- UHC is very important in our fight against cancer and rare disease. No one country alone can treat patients with rare cancers and rare diseases. Very timely initiative “Europe’s Beating Cancer Plan” in line of our obligation “leaving no one behind” can be the most promising field of Pan – European cooperation in beating cancer and a leading example of global cooperation in this field.
- Rare diseases are affecting up to 30 million in European region. We are hugely proud about European Reference Networks that were established to tackle pan-European challenges brought by these diseases. Unfortunately, as national rare disease policies are not harmonized and equally prioritized across MS, RD patients are still subject to postcode lotteries and their outcomes are still hugely dependent on the place of birth and residency.
The EU is doing a lot for health on international level but may do even more by helping all countries of WHO European region to manage COVID-19 pandemic, by opening access to public goods developed by European bodies (ECDC, EMA) to neighbors to the east and the south of the EU.
Reduction of cross border spread of communicable diseases, progress of wellbeing and social stability in neighboring countries, growth of soft power of the EU are tangible returns on EU investment into UHC of the EU neighbors. But it is not enough. For what more it is needed see slides below.
One of political preconditions of the progress towards more solidarity, more cooperation for UHC in Europe and of European leadership in a global health policy is self-determination of a role the EU wants to play in Health policy.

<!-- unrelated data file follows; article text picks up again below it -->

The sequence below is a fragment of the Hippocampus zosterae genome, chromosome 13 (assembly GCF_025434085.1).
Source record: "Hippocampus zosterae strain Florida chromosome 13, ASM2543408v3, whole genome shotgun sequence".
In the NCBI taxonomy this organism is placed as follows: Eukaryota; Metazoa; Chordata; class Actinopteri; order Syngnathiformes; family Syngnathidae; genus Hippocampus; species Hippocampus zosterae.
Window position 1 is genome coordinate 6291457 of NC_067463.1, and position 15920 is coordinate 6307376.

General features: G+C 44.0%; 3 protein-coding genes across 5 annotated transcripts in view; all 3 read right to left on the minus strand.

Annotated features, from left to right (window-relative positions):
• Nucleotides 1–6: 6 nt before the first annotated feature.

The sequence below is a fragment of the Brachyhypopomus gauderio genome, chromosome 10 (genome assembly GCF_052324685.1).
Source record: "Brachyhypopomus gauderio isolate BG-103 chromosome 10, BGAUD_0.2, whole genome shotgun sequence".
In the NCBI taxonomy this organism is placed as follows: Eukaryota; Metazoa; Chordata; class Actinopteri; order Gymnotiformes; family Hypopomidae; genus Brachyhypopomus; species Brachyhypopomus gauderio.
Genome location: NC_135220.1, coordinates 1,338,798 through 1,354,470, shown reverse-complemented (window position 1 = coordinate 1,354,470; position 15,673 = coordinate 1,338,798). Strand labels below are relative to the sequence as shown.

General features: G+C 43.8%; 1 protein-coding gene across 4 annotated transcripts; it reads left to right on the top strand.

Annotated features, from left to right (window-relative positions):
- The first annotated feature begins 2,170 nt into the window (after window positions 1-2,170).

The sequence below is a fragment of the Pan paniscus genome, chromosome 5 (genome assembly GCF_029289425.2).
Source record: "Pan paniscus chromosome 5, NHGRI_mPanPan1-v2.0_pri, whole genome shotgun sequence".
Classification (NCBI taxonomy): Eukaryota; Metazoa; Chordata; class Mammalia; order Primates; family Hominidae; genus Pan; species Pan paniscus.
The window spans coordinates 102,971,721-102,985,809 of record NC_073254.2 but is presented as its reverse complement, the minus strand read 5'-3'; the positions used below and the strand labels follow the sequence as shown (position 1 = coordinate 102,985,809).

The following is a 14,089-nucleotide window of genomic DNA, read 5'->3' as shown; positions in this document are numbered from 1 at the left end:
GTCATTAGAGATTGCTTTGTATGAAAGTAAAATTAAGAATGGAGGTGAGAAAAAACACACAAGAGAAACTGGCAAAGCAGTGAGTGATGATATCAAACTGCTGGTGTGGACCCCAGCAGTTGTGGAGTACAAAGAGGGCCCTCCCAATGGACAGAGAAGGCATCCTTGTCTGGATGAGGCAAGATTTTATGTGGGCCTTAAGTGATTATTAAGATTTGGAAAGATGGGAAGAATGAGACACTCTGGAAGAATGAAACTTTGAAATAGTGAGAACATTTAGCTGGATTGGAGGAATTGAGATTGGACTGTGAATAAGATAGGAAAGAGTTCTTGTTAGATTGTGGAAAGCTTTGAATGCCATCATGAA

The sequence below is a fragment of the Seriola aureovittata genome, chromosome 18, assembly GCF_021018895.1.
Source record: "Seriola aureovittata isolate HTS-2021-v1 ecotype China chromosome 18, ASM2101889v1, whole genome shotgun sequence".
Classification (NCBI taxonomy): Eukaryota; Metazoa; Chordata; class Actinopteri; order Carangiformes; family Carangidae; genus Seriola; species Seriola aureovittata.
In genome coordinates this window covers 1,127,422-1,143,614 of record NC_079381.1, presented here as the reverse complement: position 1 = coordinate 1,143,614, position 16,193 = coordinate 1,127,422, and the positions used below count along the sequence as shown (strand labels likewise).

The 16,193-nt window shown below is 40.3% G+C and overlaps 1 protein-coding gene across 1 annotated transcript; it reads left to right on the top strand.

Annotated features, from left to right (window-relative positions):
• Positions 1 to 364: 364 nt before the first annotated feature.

Because Portugal now is the Presidency Country of the EU and is the host of this Global Health Conference, let us take a look to the Lisbon Treaty. In the Preamble of this Treaty we read:
“Drawing inspiration from the cultural, religious and humanist inheritance of Europe, from which have developed the universal values of the inviolable and inalienable rights of the human person, freedom, democracy, equality and the rule of law.”. Under Lisbon treaty the EU is obliged to facilitate the free movement of persons, while ensuring the safety and security of their people. The Union’s aim is to promote peace, its values and the well-being of its peoples. The Union shall establish an internal market.
Development of the internal market and economic and monetary union is at the core of the European integration that started from the Coal and Steal Community and continuously shaped the design of all European Treaties.
Health is a value in itself and a human right but for years it was a small topic of European Union politics. COVID-19 has catapulted health to the top of political agenda. The European Health Union became buzzword of European politics in 2020. What are chances that EHU would be not the complimentary union to the internal market, but it will reshape European health policy internally and globally?